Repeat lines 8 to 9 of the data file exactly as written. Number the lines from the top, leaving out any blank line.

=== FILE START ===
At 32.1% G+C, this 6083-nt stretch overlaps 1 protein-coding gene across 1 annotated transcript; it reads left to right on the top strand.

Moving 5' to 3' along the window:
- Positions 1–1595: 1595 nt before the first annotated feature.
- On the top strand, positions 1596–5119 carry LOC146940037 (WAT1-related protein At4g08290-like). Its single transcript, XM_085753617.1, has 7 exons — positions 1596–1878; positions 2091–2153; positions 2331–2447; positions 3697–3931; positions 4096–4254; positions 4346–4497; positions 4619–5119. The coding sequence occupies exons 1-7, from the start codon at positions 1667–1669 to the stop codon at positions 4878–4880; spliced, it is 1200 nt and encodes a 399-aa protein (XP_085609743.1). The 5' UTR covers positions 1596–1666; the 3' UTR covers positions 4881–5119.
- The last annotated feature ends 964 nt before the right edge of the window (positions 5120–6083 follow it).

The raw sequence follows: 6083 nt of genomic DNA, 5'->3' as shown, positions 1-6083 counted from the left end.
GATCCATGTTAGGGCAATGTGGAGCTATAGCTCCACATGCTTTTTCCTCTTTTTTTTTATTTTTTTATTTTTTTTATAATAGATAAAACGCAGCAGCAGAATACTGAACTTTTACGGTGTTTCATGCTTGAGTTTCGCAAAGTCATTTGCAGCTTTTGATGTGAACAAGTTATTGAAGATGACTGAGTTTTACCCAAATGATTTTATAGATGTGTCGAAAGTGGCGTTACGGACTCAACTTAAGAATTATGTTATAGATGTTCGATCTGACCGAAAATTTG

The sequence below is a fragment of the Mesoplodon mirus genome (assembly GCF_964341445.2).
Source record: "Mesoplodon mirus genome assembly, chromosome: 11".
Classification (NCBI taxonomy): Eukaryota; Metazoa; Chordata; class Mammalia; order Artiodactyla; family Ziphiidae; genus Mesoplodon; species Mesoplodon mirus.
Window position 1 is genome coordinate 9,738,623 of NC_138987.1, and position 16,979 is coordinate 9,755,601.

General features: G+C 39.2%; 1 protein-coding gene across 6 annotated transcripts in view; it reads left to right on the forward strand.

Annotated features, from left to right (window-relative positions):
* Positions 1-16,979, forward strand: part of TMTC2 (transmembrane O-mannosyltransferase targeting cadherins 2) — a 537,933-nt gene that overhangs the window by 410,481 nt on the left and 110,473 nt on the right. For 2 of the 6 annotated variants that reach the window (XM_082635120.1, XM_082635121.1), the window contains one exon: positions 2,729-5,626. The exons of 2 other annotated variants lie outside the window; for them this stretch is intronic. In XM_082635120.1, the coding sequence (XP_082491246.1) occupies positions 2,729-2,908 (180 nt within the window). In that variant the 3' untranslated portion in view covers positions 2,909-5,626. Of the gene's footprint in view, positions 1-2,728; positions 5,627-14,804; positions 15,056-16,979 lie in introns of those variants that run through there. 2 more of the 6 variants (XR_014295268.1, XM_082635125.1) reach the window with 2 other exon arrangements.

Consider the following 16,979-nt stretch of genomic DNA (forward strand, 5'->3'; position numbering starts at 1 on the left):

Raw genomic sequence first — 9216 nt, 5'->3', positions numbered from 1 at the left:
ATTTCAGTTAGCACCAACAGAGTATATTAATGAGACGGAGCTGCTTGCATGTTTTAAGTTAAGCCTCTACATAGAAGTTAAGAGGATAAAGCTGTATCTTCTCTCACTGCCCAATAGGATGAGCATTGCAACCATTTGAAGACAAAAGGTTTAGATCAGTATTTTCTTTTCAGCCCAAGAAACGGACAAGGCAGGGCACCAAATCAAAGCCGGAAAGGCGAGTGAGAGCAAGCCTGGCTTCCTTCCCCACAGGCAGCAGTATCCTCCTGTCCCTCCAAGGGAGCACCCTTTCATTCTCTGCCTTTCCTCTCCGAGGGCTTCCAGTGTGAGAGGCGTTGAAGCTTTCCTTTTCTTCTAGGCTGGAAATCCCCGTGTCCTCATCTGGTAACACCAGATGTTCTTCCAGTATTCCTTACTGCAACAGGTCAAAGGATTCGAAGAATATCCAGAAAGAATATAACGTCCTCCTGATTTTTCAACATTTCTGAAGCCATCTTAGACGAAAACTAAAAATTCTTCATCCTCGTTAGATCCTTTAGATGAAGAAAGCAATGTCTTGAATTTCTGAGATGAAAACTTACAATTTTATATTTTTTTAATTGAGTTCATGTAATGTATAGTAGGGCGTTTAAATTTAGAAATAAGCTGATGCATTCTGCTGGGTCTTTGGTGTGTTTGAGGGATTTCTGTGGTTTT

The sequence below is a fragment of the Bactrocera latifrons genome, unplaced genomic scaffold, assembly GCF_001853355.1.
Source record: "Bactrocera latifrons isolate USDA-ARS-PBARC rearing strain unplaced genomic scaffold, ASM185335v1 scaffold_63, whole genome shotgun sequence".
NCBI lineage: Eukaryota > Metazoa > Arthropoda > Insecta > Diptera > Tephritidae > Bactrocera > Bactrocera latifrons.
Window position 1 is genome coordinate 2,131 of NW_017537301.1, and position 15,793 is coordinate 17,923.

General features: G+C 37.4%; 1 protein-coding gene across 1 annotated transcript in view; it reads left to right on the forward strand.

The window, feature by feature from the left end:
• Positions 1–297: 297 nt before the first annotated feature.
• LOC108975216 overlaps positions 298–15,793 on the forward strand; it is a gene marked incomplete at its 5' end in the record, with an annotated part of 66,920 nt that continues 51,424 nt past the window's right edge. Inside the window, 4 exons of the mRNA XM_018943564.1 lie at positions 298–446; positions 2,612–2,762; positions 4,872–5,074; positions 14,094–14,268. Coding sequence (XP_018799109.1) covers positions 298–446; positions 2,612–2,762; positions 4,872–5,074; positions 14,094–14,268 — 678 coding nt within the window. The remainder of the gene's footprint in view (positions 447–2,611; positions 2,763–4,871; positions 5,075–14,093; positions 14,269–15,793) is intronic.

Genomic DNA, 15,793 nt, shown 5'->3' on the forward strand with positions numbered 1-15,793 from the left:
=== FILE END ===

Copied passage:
The sequence below is a fragment of the Mesoplodon mirus genome (assembly GCF_964341445.2).
Source record: "Mesoplodon mirus genome assembly, chromosome: 11".